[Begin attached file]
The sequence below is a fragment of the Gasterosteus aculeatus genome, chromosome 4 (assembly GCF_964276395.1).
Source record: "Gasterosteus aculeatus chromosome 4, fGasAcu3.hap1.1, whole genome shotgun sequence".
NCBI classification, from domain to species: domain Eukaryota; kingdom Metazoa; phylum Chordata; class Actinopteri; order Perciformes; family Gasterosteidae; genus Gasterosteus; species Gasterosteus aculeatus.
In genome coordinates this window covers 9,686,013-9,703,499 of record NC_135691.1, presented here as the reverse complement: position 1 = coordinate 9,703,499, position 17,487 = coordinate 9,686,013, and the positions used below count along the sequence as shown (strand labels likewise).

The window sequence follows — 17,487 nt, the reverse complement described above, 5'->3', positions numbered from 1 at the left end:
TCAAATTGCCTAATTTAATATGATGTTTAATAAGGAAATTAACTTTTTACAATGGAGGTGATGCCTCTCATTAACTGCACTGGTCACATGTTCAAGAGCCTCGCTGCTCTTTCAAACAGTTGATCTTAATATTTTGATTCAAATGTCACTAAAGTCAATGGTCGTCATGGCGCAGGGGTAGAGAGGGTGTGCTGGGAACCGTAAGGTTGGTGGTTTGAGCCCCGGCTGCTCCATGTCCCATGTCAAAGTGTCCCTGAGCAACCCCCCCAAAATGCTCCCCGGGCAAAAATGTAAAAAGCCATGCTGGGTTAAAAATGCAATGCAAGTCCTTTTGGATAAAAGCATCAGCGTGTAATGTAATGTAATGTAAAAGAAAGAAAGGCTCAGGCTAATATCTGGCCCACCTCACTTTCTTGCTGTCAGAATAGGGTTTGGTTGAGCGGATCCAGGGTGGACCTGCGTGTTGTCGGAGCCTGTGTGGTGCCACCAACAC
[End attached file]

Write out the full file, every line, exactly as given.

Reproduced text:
The sequence below is a fragment of the Gasterosteus aculeatus genome, chromosome 4 (assembly GCF_964276395.1).
Source record: "Gasterosteus aculeatus chromosome 4, fGasAcu3.hap1.1, whole genome shotgun sequence".
NCBI classification, from domain to species: domain Eukaryota; kingdom Metazoa; phylum Chordata; class Actinopteri; order Perciformes; family Gasterosteidae; genus Gasterosteus; species Gasterosteus aculeatus.
In genome coordinates this window covers 9,686,013-9,703,499 of record NC_135691.1, presented here as the reverse complement: position 1 = coordinate 9,703,499, position 17,487 = coordinate 9,686,013, and the positions used below count along the sequence as shown (strand labels likewise).

The window sequence follows — 17,487 nt, the reverse complement described above, 5'->3', positions numbered from 1 at the left end:
TCAAATTGCCTAATTTAATATGATGTTTAATAAGGAAATTAACTTTTTACAATGGAGGTGATGCCTCTCATTAACTGCACTGGTCACATGTTCAAGAGCCTCGCTGCTCTTTCAAACAGTTGATCTTAATATTTTGATTCAAATGTCACTAAAGTCAATGGTCGTCATGGCGCAGGGGTAGAGAGGGTGTGCTGGGAACCGTAAGGTTGGTGGTTTGAGCCCCGGCTGCTCCATGTCCCATGTCAAAGTGTCCCTGAGCAACCCCCCCAAAATGCTCCCCGGGCAAAAATGTAAAAAGCCATGCTGGGTTAAAAATGCAATGCAAGTCCTTTTGGATAAAAGCATCAGCGTGTAATGTAATGTAATGTAAAAGAAAGAAAGGCTCAGGCTAATATCTGGCCCACCTCACTTTCTTGCTGTCAGAATAGGGTTTGGTTGAGCGGATCCAGGGTGGACCTGCGTGTTGTCGGAGCCTGTGTGGTGCCACCAACAC